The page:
Sony will let PlayStation owners use bananas instead of joysticks
Any non-luminous object (banana, mug, potato, the third volume of “War and Peace”) can become an improvised joystick. Buttons are glued to this item to control the game, and the cameras in the VR headset are responsible for recognizing movements.
The initiative seems commendable because PS VR (like any VR hardware) costs a lot of money. This market is developing slowly, because not everyone can play the conditional Half Life: Alyx and other VR projects. And here Sony is developing, albeit ambiguous, but still a solution to the problem. True, there are inconsistencies.
We don’t take into account the fact that using food, kitchen utensils and furniture as a joystick is a super weird idea. But even without this there is something to complain about. The company’s patent says that the virtual reality system will project controls onto the object in the user’s hands…
This means that there will be no physical response, which will noticeably spoil the gaming experience and bring tremendous difficulties to those players who have never held real joysticks in their hands. How can they navigate and control the game? The threshold of entry will rise, if only because of the unbearable management, which will have to be significantly rethought.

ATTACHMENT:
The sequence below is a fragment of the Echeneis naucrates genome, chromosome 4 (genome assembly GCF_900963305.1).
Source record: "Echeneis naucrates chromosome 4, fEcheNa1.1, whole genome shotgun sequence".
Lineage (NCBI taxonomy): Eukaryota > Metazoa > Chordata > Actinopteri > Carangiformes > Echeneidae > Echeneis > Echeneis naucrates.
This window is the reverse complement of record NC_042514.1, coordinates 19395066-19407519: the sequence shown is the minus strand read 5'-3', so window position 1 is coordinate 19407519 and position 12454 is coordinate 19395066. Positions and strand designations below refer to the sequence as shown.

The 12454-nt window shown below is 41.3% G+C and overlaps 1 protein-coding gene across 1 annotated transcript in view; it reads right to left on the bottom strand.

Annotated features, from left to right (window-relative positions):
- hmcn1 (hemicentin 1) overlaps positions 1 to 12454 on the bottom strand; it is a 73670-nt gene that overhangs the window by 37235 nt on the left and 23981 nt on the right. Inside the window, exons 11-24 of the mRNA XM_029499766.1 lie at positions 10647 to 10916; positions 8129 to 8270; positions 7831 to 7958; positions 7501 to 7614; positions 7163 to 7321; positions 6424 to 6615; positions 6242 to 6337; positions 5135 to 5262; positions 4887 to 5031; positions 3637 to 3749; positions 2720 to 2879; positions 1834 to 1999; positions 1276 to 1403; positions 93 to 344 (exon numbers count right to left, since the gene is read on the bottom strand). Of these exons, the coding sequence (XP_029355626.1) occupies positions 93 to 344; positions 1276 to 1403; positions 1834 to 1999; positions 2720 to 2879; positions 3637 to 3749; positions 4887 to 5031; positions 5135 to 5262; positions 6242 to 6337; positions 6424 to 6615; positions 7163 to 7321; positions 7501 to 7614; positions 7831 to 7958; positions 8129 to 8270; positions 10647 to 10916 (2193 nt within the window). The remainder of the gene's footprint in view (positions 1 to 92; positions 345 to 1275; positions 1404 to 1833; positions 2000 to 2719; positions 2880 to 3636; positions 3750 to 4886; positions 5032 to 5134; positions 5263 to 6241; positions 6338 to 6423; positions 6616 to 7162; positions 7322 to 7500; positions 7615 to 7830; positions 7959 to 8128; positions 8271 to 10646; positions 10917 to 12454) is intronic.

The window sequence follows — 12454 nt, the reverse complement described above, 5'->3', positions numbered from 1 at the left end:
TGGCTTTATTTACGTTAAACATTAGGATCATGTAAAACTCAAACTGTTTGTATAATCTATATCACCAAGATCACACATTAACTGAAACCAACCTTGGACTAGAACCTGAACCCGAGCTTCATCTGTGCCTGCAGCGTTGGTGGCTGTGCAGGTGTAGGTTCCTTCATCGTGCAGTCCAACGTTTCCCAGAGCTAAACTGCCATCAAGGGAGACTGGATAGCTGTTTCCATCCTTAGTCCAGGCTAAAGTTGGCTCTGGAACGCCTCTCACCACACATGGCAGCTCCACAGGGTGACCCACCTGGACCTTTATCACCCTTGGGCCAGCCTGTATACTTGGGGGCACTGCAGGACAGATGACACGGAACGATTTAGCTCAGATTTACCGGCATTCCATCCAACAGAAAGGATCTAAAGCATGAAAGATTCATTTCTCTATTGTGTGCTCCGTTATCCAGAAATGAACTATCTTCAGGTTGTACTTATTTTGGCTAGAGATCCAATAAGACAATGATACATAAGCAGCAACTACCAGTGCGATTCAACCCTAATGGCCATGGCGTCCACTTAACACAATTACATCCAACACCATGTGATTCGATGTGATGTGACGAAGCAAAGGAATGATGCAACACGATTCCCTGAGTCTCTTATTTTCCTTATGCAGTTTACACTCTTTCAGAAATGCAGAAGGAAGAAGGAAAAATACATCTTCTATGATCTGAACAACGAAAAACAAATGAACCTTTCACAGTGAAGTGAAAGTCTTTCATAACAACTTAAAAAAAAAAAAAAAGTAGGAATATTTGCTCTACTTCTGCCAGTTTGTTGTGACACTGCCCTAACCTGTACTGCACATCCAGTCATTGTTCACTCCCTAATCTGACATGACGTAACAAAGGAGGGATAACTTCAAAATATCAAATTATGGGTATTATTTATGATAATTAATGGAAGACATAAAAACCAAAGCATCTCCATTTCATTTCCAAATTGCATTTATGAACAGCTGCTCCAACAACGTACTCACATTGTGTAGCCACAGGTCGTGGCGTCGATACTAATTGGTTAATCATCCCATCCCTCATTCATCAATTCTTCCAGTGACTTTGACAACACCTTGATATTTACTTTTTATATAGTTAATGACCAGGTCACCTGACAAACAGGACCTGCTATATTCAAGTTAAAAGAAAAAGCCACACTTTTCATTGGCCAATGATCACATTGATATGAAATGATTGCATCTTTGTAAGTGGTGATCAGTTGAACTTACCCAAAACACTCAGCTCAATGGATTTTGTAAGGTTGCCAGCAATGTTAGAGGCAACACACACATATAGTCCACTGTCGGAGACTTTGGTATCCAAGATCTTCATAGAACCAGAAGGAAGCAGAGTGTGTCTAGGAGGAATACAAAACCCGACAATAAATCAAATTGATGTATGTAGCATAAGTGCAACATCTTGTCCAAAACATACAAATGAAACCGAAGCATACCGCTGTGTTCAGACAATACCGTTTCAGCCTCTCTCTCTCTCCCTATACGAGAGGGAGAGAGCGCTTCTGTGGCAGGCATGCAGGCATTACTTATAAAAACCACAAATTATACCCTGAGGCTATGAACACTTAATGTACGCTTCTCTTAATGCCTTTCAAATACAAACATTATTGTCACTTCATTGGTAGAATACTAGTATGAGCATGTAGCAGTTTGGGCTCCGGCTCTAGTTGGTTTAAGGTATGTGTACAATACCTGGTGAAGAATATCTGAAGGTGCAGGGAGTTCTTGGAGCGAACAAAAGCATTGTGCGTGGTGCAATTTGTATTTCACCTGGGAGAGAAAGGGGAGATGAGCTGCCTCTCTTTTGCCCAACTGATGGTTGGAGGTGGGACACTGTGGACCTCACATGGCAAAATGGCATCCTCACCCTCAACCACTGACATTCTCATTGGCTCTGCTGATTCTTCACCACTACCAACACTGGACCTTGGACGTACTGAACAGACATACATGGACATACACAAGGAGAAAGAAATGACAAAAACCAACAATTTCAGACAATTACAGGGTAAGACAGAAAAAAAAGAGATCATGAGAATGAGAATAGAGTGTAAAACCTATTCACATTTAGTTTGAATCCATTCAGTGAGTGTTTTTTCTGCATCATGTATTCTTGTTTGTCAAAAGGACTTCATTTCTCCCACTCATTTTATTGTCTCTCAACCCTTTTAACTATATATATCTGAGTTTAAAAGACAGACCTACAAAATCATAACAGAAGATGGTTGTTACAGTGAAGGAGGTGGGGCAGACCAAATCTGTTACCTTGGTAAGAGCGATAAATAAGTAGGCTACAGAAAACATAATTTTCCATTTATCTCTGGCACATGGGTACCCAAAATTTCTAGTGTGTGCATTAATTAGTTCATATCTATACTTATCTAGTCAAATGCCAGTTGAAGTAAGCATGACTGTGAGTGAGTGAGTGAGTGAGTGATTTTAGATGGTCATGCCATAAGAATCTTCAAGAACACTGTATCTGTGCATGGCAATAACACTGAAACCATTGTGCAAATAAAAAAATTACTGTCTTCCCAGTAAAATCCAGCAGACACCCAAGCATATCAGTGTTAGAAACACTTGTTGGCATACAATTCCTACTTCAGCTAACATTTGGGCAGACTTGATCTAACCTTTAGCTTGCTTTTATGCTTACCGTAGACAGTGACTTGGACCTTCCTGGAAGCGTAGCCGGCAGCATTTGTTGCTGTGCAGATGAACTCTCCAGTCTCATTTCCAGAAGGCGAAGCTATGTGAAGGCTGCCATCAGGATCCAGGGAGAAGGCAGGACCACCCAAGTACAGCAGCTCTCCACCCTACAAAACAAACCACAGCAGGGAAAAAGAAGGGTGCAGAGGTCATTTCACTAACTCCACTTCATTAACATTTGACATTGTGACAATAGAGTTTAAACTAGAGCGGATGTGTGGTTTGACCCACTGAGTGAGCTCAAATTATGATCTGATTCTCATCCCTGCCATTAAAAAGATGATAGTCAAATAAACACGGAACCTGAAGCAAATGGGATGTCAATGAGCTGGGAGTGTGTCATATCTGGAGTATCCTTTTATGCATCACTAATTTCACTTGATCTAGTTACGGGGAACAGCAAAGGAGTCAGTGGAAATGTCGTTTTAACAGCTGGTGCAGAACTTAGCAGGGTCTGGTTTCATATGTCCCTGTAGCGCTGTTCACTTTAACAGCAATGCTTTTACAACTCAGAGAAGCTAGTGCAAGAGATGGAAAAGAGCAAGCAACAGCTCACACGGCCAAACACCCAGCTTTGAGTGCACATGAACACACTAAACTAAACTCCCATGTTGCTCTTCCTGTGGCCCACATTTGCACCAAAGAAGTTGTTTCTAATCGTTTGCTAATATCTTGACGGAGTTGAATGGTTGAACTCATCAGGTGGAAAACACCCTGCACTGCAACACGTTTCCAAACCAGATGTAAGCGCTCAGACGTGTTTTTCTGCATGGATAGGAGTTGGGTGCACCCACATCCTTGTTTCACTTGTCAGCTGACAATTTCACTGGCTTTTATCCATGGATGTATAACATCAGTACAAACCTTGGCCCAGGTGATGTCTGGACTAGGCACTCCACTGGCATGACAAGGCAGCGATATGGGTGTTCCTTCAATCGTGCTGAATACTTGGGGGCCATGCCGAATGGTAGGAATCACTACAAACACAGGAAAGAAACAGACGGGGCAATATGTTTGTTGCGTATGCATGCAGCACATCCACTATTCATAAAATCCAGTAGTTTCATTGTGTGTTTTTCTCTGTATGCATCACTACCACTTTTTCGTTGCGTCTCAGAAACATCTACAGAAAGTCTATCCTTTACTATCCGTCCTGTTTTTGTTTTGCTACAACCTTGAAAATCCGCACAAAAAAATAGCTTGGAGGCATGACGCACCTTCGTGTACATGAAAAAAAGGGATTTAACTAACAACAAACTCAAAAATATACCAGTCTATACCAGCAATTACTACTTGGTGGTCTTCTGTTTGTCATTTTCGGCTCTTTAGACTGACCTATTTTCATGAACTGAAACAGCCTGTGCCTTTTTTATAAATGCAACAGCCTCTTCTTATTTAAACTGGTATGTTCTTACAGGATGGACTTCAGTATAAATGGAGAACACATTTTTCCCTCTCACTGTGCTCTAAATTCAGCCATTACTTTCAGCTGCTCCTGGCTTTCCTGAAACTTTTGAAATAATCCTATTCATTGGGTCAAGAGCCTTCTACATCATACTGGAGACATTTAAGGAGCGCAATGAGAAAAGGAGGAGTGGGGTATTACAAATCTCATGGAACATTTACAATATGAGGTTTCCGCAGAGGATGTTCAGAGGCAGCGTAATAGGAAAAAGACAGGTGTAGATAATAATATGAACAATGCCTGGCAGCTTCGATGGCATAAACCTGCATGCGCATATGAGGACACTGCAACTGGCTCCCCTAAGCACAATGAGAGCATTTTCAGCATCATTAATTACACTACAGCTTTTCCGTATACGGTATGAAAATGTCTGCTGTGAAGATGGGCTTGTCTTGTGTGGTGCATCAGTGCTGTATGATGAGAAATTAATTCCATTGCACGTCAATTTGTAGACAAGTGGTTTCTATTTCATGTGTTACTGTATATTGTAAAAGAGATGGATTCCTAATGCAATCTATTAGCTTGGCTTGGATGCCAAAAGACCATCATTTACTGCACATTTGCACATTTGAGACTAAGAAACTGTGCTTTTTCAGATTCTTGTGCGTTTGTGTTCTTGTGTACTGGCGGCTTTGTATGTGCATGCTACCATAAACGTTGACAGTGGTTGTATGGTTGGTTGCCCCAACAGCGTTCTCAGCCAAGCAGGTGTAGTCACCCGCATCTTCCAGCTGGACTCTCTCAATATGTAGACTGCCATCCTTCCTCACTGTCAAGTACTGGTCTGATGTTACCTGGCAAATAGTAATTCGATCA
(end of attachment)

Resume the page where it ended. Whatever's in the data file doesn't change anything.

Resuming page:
In addition, would it be more expensive to implement a system for projection of buttons and capturing the movement of third-party objects than putting a pair of standard controllers in a box with a prefix / VR-helmet? Will helmets / goggles rise in price? At the same time, there will certainly be difficulties with the choice of an object that is suitable for the role of a joystick. Size, color, shape: anything can play a role.
It should be noted that at Sony they like to dream of strange things. Last year they patented a robot friendwho sits next to you and watches you play the PlayStation. And in 2013, the corporation wanted to implement ad inserts into the game console that could be skipped by waving Move-controllers in their hands.
Despite the slight smack of absurdity (although there are no patents), Sony engineers are still great. They are looking for ways to reduce the cost of VR systems and increase their popularity. The belief of such corporations in the promise of virtual reality suggests that a revolution in the world of video games is not far off, and VR will soon become commonplace at the level of a classic gamepad or keyboard and mouse. It will benefit all of us.
But do not forget that the patent application is in most cases a cool black and white picture with a description in the spirit of sci-fi movies. It’s not a fact that Sony’s idea will even live to see implementation.